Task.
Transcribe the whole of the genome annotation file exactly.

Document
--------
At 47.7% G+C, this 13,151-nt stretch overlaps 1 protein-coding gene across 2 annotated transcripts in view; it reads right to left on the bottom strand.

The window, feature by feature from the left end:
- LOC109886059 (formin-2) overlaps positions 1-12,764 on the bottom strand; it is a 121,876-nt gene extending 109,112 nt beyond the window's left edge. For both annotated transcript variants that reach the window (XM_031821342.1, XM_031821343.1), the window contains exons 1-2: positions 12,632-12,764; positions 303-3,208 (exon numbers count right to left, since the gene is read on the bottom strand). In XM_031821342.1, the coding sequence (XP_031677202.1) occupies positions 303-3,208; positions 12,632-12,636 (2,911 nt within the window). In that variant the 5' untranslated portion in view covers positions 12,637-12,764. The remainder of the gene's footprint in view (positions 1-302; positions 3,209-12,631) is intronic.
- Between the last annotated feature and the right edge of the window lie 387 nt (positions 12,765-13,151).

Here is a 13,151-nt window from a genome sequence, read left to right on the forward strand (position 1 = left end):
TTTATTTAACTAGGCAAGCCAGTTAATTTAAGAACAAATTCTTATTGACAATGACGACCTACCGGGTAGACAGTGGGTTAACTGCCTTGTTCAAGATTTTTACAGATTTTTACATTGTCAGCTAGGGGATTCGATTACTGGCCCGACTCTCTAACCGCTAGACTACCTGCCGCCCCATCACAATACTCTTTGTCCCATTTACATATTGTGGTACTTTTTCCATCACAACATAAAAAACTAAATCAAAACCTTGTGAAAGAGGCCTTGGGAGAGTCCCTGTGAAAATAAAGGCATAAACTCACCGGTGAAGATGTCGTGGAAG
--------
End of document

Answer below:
At 47.7% G+C, this 13,151-nt stretch overlaps 1 protein-coding gene across 2 annotated transcripts in view; it reads right to left on the bottom strand.

The window, feature by feature from the left end:
- LOC109886059 (formin-2) overlaps positions 1-12,764 on the bottom strand; it is a 121,876-nt gene extending 109,112 nt beyond the window's left edge. For both annotated transcript variants that reach the window (XM_031821342.1, XM_031821343.1), the window contains exons 1-2: positions 12,632-12,764; positions 303-3,208 (exon numbers count right to left, since the gene is read on the bottom strand). In XM_031821342.1, the coding sequence (XP_031677202.1) occupies positions 303-3,208; positions 12,632-12,636 (2,911 nt within the window). In that variant the 5' untranslated portion in view covers positions 12,637-12,764. The remainder of the gene's footprint in view (positions 1-302; positions 3,209-12,631) is intronic.
- Between the last annotated feature and the right edge of the window lie 387 nt (positions 12,765-13,151).

Here is a 13,151-nt window from a genome sequence, read left to right on the forward strand (position 1 = left end):
TTTATTTAACTAGGCAAGCCAGTTAATTTAAGAACAAATTCTTATTGACAATGACGACCTACCGGGTAGACAGTGGGTTAACTGCCTTGTTCAAGATTTTTACAGATTTTTACATTGTCAGCTAGGGGATTCGATTACTGGCCCGACTCTCTAACCGCTAGACTACCTGCCGCCCCATCACAATACTCTTTGTCCCATTTACATATTGTGGTACTTTTTCCATCACAACATAAAAAACTAAATCAAAACCTTGTGAAAGAGGCCTTGGGAGAGTCCCTGTGAAAATAAAGGCATAAACTCACCGGTGAAGATGTCGTGGAAG